Letters

Letters 02-08-2016

Less Ageism, Please The January 4 issue of this publication proved to me that there are some sensible voices of reason in our community regarding all things “inter-generational.” I offer a word of thanks to Elizabeth Myers. I too have worked hard for what I’ve earned throughout my years in the various positions I’ve held. While I too cannot speak for each millennial, brash generalizations about a lack of work ethic don’t sit well with me...Joe Connolly, Traverse City

Now That’s an Escalation I just read the letter from Greg and his defense of the AR15. The letter started with great information but then out of nowhere his opinion went off the rails. “The government wants total gun control and then confiscation; then the elimination of all Constitutional rights.” Wait... what?! To quote the great Ron Burgundy, “Well, that escalated quickly!”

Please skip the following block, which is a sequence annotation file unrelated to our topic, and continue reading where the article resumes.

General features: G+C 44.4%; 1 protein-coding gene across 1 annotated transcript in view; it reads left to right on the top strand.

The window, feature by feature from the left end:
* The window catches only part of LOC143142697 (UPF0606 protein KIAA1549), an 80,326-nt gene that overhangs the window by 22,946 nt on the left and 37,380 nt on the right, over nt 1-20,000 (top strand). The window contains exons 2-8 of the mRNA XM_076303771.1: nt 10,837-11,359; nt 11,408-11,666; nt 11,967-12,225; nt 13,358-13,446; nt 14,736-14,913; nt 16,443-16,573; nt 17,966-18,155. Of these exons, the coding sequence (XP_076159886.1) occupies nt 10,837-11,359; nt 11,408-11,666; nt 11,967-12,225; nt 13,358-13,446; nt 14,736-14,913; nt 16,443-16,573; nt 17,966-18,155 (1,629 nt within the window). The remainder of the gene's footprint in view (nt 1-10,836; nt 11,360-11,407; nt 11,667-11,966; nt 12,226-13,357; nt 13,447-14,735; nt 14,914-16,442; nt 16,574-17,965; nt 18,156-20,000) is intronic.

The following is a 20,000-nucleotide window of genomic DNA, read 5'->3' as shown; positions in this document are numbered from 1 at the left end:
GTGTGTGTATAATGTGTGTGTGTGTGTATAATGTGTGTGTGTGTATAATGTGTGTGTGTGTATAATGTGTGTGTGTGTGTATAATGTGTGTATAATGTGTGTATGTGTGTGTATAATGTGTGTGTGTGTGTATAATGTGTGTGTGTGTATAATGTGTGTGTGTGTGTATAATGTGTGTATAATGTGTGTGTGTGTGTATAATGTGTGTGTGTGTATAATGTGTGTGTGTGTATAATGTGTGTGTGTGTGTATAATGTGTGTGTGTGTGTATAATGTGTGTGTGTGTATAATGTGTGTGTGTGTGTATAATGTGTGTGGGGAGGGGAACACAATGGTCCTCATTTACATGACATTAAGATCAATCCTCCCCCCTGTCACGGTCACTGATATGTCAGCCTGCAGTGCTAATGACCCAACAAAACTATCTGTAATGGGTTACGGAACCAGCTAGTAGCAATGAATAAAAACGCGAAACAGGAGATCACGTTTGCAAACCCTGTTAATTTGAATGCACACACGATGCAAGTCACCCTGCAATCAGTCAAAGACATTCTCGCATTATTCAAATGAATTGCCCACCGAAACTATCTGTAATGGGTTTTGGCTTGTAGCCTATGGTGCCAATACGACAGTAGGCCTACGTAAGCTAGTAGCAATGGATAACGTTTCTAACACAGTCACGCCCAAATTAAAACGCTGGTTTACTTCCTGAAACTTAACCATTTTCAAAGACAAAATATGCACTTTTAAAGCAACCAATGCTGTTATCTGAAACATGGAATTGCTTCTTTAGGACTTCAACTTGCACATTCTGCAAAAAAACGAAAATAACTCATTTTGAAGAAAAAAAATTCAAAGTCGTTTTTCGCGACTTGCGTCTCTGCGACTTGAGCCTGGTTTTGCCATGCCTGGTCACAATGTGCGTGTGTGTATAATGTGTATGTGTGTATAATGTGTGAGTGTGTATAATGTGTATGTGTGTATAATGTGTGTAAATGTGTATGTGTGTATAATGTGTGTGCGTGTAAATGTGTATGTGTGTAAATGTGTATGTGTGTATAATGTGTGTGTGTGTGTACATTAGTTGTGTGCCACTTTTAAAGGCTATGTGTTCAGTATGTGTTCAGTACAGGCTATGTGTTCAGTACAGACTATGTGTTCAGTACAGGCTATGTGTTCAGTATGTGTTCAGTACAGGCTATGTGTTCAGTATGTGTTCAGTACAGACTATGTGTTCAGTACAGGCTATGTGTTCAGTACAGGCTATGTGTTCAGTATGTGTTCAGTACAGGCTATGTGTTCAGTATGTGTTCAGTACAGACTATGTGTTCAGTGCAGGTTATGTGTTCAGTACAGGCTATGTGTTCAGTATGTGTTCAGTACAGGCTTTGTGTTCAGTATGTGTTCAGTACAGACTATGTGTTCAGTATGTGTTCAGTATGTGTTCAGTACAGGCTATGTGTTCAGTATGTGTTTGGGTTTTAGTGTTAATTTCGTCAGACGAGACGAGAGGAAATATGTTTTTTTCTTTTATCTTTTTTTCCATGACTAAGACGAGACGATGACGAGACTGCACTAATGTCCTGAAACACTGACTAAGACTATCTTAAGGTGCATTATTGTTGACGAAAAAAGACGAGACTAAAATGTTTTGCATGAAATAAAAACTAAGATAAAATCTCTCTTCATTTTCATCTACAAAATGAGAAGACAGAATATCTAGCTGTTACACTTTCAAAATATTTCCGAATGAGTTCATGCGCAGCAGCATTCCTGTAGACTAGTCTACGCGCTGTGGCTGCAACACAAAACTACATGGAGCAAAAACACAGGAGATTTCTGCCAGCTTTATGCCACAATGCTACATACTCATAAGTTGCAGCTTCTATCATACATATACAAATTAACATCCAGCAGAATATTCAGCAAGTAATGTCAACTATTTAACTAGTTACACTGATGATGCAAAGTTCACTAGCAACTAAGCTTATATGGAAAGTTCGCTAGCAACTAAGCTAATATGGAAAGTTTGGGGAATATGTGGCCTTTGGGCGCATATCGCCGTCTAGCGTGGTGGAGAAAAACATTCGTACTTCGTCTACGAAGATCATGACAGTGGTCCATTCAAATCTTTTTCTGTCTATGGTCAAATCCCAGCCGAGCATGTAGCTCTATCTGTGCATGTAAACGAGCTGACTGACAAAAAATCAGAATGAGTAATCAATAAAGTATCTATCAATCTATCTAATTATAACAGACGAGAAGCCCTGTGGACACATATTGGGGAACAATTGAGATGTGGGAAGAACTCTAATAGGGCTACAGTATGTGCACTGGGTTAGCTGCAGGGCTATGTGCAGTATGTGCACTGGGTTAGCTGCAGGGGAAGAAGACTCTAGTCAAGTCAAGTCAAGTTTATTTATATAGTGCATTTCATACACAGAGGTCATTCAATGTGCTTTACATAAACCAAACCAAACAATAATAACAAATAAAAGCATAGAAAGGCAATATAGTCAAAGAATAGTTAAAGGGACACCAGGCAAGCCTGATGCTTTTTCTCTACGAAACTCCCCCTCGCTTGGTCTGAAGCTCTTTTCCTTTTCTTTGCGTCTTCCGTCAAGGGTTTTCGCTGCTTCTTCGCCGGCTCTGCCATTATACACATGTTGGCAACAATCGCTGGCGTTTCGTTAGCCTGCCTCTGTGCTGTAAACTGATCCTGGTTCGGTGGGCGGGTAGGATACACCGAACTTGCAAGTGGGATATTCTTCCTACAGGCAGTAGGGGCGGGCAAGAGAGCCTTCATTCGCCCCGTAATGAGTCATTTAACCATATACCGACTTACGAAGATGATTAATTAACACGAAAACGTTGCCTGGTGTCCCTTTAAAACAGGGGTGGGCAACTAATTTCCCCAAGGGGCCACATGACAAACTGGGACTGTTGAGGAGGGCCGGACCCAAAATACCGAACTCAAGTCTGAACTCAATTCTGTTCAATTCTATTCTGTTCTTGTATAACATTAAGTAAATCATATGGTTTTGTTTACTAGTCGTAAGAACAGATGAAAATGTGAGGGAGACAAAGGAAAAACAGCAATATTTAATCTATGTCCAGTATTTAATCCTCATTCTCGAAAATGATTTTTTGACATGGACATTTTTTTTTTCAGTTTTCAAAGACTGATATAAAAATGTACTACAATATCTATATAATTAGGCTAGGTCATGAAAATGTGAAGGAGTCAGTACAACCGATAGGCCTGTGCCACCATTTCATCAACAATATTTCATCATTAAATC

Healthy Eating and Exercise for Children Healthy foods and exercise are important for children of all ages. It is important for children because it empowers them to do their best at school and be able to do their homework and study...

Mascots and Harsh Native American Truths The letter from the Choctaw lady deserves an answer. I have had a gutful of the whining about the fate of the American Indian. The American Indians were the losers in an imperial expansion; as such, they have, overall, fared much better than a lot of such losers throughout history. Everything the lady complains about in the way of what was done by the nasty, evil Whites was being done by Indians to other Indians long before Europeans arrived...